6. Lovely A, Linu SG, Tessy TJ. Stress, coping, and lived experiences among caregivers of cancer patients on palliative care: A mixed method research. Indian J Palliat Care 2018; 24: 313-319.
7. Salgado-García FI, Zuber JK, Graney MJ, et al. Smoking and smoking increase in caregivers of Alzheimer’s patients. Gerontologist 2013; 55: 780-792.
8. Mukwato KP, Mweemba P, Makukula MK, et al. Stress and coping mechanisms among breast cancer patients and family caregivers: a review of literature. Med J Zambia 2010; 37: 40-45.
9. Gitterman A. Handbook of social work practice with vulnerable and resilient populations. Columbia University Press 2014.
10. Northouse LL, Katapodi MC, Song L, et al. Interventions with family caregivers of cancer patients: meta analysis of randomized trials. CA Cancer J Clin 2010; 60: 317-339.
11. Karabulutlu EY. Coping with stress of family caregivers of cancer patients in Turkey. Asia Pac J Oncol Nurs 2014; 1: 55-60.
12. Vandenhoeck A. Chaplains as specialists in spiritual care for patients in Europe. Polskie Archiwum Medycyny Wewnętrznej 2013; 123: 552-557.
13. Blumenthal JA, Keefe FJ, Babyak MA, et al. Caregiver-assisted coping skills training for patients with COPD: background, design, and methodological issues for the INSPIRE-II study. Clin Trials 2009; 6: 172-184.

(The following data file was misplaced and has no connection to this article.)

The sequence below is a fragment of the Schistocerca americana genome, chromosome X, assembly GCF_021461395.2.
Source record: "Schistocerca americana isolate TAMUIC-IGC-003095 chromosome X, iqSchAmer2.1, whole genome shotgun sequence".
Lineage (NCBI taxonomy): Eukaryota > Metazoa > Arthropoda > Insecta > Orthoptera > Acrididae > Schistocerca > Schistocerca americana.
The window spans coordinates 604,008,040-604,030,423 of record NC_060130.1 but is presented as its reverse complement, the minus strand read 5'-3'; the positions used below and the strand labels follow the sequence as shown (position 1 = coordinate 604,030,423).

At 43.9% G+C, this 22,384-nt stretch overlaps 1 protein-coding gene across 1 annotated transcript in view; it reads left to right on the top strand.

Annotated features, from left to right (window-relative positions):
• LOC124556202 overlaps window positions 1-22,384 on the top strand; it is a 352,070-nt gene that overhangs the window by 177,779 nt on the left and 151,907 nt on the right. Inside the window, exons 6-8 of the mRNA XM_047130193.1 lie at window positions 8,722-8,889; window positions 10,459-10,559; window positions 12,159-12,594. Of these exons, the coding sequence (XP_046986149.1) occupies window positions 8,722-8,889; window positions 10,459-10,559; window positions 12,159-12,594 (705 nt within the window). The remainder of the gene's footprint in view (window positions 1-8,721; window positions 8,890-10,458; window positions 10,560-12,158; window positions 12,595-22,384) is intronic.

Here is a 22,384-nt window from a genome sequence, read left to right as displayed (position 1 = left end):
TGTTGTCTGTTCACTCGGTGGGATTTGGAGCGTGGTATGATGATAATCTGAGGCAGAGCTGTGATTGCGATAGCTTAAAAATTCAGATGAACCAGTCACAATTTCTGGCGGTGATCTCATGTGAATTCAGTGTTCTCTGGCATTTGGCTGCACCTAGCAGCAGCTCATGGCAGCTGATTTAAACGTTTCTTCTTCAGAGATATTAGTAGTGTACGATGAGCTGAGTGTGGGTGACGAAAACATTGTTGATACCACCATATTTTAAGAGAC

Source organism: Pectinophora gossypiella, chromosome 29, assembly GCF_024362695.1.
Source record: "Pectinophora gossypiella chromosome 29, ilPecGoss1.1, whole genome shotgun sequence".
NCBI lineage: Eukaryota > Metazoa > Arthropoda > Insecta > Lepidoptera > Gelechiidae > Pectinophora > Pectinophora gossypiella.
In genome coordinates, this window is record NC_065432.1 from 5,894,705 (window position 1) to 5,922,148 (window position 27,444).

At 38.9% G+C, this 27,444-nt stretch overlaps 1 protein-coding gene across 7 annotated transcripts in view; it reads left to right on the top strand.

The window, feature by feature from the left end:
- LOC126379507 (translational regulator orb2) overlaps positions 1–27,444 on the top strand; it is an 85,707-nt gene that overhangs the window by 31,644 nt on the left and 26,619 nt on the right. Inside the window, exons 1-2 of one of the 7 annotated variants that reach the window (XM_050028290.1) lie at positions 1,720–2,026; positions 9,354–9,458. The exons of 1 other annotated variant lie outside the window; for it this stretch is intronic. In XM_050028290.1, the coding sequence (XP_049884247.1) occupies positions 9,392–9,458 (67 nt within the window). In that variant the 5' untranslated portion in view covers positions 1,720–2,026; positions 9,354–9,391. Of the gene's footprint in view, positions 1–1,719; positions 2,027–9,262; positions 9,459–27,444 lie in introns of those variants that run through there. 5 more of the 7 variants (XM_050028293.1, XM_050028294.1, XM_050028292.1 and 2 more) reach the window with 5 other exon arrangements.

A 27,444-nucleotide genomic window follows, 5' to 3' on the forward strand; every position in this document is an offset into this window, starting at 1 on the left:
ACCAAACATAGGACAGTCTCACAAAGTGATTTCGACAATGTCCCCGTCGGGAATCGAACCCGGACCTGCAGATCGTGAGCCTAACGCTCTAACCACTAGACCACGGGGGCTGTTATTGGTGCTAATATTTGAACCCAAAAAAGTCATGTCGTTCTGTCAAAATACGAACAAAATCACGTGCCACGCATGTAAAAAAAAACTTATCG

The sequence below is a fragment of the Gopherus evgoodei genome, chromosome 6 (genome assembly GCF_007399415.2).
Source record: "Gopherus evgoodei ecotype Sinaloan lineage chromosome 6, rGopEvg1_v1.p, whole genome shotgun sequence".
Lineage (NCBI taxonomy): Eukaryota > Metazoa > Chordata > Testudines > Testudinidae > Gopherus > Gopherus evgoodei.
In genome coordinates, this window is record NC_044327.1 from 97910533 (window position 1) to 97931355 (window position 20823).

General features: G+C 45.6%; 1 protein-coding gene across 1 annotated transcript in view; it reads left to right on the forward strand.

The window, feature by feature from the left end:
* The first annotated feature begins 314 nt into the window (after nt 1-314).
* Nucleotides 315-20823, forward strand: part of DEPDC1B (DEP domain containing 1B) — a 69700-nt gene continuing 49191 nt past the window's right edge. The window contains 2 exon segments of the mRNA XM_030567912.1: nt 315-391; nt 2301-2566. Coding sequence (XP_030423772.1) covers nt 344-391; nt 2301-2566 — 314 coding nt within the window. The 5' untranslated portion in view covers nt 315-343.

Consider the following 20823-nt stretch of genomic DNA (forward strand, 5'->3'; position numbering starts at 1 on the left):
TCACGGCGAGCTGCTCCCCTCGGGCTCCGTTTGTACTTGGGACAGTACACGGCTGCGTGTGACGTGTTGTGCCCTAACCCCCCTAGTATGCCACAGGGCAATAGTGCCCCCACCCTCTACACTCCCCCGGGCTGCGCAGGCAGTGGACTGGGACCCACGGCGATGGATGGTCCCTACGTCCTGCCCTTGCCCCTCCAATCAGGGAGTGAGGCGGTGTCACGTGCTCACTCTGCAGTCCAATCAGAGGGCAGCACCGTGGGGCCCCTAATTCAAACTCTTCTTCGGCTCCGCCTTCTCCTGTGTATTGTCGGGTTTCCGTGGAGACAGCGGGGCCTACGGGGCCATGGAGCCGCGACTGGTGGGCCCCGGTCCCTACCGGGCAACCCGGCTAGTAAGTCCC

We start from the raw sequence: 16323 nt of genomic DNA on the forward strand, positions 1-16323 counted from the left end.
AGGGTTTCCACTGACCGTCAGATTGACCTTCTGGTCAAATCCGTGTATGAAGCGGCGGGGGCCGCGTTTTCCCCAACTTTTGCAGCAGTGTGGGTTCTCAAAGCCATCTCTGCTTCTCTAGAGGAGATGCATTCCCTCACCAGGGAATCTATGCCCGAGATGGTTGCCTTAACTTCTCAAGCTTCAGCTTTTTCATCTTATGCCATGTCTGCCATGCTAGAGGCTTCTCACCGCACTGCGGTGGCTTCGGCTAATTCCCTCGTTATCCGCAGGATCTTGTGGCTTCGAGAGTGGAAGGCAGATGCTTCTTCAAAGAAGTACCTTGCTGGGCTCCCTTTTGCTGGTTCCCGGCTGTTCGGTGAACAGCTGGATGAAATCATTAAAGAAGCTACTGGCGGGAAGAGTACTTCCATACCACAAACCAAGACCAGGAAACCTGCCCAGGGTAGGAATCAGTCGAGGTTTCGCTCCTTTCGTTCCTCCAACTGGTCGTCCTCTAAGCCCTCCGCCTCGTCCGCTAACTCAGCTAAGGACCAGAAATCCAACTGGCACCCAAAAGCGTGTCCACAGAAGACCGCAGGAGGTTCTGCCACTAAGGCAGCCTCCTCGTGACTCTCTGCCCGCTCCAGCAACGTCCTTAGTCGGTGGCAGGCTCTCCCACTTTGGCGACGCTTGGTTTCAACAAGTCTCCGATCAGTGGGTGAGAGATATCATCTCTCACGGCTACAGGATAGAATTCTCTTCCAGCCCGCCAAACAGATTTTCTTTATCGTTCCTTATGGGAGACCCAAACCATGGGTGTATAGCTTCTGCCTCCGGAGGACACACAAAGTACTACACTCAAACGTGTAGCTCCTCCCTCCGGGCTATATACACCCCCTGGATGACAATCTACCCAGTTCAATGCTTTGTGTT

14. Hudson PL, Remedios C, Thomas K. A systematic review of psychosocial interventions for family carers of palliative care patients. BMC Palliat Care 2010; 9: 17.
15. Ugalde A, Gaskin CJ, Rankin NM, et al. A systematic review of cancer caregiver interventions: Appraising the potential for implementation of evidence into practice. Psychooncology 2019; 28: 687-701.
16. Wittenberg E, Xu J, Goldsmith J, et al. Caregiver communication about cancer: development of a health resource to support family caregiver communication burden. Psychooncology 2019; 28: 365-371.
17. Shin DW, Park JH, Shim EJ, et al. The development of a comprehensive needs assessment tool for cancer‐caregivers in patient – caregiver dyads. Psychooncology 2011; 20: 1342-1352.
18. Shin DW, Cho J, Kim SY, et al. Discordance among patient preferences, caregiver preferences, and caregiver predictions of patient preferences regarding disclosure of terminal status and end of life choices. Psychooncology 2015; 24: 212-219.
19. Wittenberg E, Goldsmith JV, Kerr AM. Variation in health literacy among family caregiver communication types. Psychooncology 2019; 28: 2181-2187.
20. Bes¸ler MS, Canpolat U. Cardiac metastasis mimicking acute ST-elevation myocardial infarction. Anatol J Cardiol 2019; 22: E1-E2.
21. Parlak S, Bes¸ler M. Ankara bombing: distribution of injury patterns with radiological imaging. Pol J Radiol 2020; 85: 90-96.
22. Ersoy S, Habibe I•NCI•, Fatih I•NCI•, et al. Depression, anxiety and coping strategies in cancer patients: a case control study. Ankara Med J 2019; 19: 468-478.
23. Northouse LL, Katapodi MC, Song L, et al. Interventions with family caregivers of cancer patients: meta-analysis of randomized trials. CA Cancer J Clin 2010; 60: 317-339.
Copyright: © 2020 Termedia Sp. z o. o. This is an Open Access article distributed under the terms of the Creative Commons Attribution-NonCommercial-ShareAlike 4.0 International (CC BY-NC-SA 4.0) License (http://creativecommons.org/licenses/by-nc-sa/4.0/), allowing third parties to copy and redistribute the material in any medium or format and to remix, transform, and build upon the material, provided the original work is properly cited and states its license.
Quick links
© 2023 Termedia Sp. z o.o.
Developed by Bentus.